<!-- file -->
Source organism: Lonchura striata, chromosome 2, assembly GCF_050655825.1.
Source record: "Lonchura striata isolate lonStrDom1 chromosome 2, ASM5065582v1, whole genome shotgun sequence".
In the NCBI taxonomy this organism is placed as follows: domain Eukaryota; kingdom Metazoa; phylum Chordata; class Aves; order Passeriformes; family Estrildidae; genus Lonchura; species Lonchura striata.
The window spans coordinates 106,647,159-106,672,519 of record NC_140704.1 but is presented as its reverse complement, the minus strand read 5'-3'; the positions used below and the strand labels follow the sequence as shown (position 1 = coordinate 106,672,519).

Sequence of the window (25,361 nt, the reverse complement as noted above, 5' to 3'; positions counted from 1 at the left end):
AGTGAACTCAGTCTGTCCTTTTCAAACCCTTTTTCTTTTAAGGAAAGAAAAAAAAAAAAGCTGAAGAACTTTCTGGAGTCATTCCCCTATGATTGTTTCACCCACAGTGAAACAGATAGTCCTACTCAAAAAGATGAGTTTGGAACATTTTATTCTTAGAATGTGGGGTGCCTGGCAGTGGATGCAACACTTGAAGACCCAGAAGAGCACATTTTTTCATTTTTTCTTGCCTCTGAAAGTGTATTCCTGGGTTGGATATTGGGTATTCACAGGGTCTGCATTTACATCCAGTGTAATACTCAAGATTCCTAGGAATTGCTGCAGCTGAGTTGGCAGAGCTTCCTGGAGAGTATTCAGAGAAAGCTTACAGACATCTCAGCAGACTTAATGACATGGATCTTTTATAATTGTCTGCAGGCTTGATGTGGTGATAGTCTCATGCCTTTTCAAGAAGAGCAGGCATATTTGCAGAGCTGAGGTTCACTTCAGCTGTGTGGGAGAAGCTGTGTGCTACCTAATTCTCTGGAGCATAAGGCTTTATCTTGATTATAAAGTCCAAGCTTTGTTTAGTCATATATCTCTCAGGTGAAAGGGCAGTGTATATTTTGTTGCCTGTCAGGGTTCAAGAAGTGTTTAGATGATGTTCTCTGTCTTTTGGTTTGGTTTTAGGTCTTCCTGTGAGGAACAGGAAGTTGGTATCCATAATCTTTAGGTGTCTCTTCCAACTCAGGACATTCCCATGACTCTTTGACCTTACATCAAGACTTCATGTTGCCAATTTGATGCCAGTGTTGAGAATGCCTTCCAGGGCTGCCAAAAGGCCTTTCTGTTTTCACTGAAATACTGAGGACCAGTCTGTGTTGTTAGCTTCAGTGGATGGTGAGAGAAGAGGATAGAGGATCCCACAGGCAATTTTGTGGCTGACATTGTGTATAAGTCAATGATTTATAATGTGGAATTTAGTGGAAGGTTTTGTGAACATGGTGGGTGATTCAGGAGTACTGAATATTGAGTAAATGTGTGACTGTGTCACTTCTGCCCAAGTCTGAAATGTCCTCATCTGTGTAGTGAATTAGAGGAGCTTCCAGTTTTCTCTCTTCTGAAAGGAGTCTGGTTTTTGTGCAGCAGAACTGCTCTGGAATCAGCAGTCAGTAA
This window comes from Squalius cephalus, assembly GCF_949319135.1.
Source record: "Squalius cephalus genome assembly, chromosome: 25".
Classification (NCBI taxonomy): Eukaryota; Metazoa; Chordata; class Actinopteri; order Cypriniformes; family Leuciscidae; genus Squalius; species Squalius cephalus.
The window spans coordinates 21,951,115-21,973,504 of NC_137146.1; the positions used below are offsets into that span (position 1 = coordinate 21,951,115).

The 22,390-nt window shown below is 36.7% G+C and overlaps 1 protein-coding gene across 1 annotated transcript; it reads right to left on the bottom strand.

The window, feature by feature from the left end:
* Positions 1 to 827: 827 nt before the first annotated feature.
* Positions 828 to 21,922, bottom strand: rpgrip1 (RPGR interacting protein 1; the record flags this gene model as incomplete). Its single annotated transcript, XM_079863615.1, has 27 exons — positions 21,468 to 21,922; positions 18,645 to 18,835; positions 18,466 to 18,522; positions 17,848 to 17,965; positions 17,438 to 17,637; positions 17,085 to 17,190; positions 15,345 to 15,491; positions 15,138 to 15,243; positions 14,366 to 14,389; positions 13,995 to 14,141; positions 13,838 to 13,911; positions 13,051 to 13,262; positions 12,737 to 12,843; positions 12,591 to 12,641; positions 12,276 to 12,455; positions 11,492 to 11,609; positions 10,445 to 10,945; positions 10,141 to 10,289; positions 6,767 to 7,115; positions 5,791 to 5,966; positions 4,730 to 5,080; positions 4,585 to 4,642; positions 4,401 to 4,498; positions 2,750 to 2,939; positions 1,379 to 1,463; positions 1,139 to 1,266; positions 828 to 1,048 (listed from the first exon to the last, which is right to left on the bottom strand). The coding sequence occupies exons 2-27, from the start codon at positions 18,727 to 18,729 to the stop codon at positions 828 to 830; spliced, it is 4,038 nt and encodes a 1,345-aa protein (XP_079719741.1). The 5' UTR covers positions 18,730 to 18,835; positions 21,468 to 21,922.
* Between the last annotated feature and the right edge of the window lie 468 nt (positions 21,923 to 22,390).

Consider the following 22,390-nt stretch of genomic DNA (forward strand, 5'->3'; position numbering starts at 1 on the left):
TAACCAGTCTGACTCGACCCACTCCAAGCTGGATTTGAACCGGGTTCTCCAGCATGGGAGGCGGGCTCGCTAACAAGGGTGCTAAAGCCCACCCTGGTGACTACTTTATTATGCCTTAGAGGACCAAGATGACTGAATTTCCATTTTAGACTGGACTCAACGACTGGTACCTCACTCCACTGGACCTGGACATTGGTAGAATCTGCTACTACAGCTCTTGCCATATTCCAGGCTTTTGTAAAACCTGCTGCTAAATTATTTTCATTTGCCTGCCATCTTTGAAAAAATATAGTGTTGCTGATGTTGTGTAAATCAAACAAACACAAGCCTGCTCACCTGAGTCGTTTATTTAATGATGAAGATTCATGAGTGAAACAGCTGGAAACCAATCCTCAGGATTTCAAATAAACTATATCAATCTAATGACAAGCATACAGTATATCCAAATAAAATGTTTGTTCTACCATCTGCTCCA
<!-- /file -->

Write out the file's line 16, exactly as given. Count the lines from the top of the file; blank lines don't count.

Consider the following 22,390-nt stretch of genomic DNA (forward strand, 5'->3'; position numbering starts at 1 on the left):